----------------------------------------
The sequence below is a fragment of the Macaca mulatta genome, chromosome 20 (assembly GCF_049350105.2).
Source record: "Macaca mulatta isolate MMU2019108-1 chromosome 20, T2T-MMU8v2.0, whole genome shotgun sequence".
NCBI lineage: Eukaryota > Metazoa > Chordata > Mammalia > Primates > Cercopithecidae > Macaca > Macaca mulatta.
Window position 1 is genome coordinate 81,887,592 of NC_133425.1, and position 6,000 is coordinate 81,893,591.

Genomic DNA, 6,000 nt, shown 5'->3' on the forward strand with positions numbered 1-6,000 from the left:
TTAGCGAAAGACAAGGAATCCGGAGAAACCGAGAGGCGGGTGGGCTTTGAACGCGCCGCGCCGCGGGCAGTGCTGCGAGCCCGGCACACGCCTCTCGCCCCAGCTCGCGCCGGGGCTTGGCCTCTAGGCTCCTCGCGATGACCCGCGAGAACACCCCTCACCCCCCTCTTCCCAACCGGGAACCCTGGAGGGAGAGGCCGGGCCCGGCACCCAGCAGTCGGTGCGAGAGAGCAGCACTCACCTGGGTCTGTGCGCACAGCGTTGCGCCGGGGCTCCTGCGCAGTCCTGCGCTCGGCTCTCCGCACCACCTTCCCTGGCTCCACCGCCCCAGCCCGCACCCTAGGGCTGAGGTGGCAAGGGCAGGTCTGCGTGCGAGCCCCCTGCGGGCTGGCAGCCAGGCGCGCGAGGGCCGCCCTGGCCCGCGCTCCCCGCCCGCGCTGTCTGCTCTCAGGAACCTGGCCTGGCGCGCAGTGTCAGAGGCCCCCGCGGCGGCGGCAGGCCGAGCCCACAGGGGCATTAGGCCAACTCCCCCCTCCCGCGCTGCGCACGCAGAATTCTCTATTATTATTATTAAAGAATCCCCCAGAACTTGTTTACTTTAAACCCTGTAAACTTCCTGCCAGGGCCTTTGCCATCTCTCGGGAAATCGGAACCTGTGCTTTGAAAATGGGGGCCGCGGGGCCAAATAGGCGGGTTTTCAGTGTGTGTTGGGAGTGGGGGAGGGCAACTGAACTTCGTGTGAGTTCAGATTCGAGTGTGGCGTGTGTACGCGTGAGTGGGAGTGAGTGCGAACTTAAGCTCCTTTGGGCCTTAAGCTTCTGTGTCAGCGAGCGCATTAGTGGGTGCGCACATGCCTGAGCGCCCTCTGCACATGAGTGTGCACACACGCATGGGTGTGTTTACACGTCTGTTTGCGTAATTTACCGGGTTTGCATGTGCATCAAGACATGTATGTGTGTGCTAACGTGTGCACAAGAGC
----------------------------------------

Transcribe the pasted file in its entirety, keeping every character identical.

The sequence below is a fragment of the Macaca mulatta genome, chromosome 20 (assembly GCF_049350105.2).
Source record: "Macaca mulatta isolate MMU2019108-1 chromosome 20, T2T-MMU8v2.0, whole genome shotgun sequence".
NCBI lineage: Eukaryota > Metazoa > Chordata > Mammalia > Primates > Cercopithecidae > Macaca > Macaca mulatta.
Window position 1 is genome coordinate 81,887,592 of NC_133425.1, and position 6,000 is coordinate 81,893,591.

Genomic DNA, 6,000 nt, shown 5'->3' on the forward strand with positions numbered 1-6,000 from the left:
TTAGCGAAAGACAAGGAATCCGGAGAAACCGAGAGGCGGGTGGGCTTTGAACGCGCCGCGCCGCGGGCAGTGCTGCGAGCCCGGCACACGCCTCTCGCCCCAGCTCGCGCCGGGGCTTGGCCTCTAGGCTCCTCGCGATGACCCGCGAGAACACCCCTCACCCCCCTCTTCCCAACCGGGAACCCTGGAGGGAGAGGCCGGGCCCGGCACCCAGCAGTCGGTGCGAGAGAGCAGCACTCACCTGGGTCTGTGCGCACAGCGTTGCGCCGGGGCTCCTGCGCAGTCCTGCGCTCGGCTCTCCGCACCACCTTCCCTGGCTCCACCGCCCCAGCCCGCACCCTAGGGCTGAGGTGGCAAGGGCAGGTCTGCGTGCGAGCCCCCTGCGGGCTGGCAGCCAGGCGCGCGAGGGCCGCCCTGGCCCGCGCTCCCCGCCCGCGCTGTCTGCTCTCAGGAACCTGGCCTGGCGCGCAGTGTCAGAGGCCCCCGCGGCGGCGGCAGGCCGAGCCCACAGGGGCATTAGGCCAACTCCCCCCTCCCGCGCTGCGCACGCAGAATTCTCTATTATTATTATTAAAGAATCCCCCAGAACTTGTTTACTTTAAACCCTGTAAACTTCCTGCCAGGGCCTTTGCCATCTCTCGGGAAATCGGAACCTGTGCTTTGAAAATGGGGGCCGCGGGGCCAAATAGGCGGGTTTTCAGTGTGTGTTGGGAGTGGGGGAGGGCAACTGAACTTCGTGTGAGTTCAGATTCGAGTGTGGCGTGTGTACGCGTGAGTGGGAGTGAGTGCGAACTTAAGCTCCTTTGGGCCTTAAGCTTCTGTGTCAGCGAGCGCATTAGTGGGTGCGCACATGCCTGAGCGCCCTCTGCACATGAGTGTGCACACACGCATGGGTGTGTTTACACGTCTGTTTGCGTAATTTACCGGGTTTGCATGTGCATCAAGACATGTATGTGTGTGCTAACGTGTGCACAAGAGC